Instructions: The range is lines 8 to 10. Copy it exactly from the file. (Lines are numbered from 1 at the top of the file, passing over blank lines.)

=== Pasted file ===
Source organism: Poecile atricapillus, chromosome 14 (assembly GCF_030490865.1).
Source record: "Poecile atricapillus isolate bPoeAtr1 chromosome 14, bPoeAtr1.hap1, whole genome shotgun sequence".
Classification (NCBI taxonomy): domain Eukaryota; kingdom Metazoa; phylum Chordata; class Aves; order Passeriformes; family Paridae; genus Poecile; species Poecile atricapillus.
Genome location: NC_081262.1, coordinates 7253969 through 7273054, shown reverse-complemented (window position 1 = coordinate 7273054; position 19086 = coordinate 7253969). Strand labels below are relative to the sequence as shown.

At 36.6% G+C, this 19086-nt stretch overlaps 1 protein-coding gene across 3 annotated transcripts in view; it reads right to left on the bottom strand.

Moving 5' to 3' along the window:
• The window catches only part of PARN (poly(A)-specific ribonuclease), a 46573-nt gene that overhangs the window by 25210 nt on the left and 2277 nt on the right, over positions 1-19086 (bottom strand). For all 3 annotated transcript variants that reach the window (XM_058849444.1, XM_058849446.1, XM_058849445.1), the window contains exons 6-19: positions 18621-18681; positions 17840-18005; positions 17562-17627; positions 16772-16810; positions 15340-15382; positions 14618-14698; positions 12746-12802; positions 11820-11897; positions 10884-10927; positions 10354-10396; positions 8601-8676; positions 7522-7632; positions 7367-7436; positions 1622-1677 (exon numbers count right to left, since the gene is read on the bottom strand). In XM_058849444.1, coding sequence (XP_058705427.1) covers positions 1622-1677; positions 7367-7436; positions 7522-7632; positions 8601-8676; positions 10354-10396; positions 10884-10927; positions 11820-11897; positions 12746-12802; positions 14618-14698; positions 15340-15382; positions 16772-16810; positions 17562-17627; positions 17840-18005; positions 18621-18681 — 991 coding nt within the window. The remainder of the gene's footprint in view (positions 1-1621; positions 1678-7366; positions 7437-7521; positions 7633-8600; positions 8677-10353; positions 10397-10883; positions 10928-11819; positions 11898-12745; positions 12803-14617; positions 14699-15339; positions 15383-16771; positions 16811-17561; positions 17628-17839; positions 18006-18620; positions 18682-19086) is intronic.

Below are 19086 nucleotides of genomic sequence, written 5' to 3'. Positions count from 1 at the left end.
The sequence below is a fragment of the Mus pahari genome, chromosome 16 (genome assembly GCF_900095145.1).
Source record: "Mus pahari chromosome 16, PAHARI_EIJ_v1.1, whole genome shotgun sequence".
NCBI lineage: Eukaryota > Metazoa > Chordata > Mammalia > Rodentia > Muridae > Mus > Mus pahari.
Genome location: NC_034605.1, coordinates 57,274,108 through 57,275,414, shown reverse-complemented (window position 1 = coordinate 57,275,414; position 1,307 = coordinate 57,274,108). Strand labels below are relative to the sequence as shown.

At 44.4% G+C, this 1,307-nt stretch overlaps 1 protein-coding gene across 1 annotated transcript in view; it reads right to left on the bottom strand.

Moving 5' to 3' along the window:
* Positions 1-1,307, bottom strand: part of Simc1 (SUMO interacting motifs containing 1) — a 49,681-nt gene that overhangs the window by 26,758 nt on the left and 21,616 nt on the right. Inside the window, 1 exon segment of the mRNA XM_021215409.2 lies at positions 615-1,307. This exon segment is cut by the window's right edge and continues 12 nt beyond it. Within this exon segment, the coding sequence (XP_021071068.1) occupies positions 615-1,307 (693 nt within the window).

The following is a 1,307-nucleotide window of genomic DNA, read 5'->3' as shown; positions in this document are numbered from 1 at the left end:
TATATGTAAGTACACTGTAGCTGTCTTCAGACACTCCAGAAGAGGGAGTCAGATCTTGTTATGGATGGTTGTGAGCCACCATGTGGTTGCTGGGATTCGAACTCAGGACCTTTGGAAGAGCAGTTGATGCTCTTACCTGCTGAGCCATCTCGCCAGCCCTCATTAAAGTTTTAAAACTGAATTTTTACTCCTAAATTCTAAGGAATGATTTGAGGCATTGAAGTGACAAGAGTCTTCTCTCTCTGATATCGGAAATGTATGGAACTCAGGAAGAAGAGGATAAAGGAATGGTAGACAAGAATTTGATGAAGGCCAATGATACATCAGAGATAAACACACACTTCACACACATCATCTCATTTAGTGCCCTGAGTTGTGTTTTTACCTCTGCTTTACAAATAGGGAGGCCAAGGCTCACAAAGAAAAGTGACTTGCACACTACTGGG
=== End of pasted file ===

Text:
Below are 19086 nucleotides of genomic sequence, written 5' to 3'. Positions count from 1 at the left end.
The sequence below is a fragment of the Mus pahari genome, chromosome 16 (genome assembly GCF_900095145.1).
Source record: "Mus pahari chromosome 16, PAHARI_EIJ_v1.1, whole genome shotgun sequence".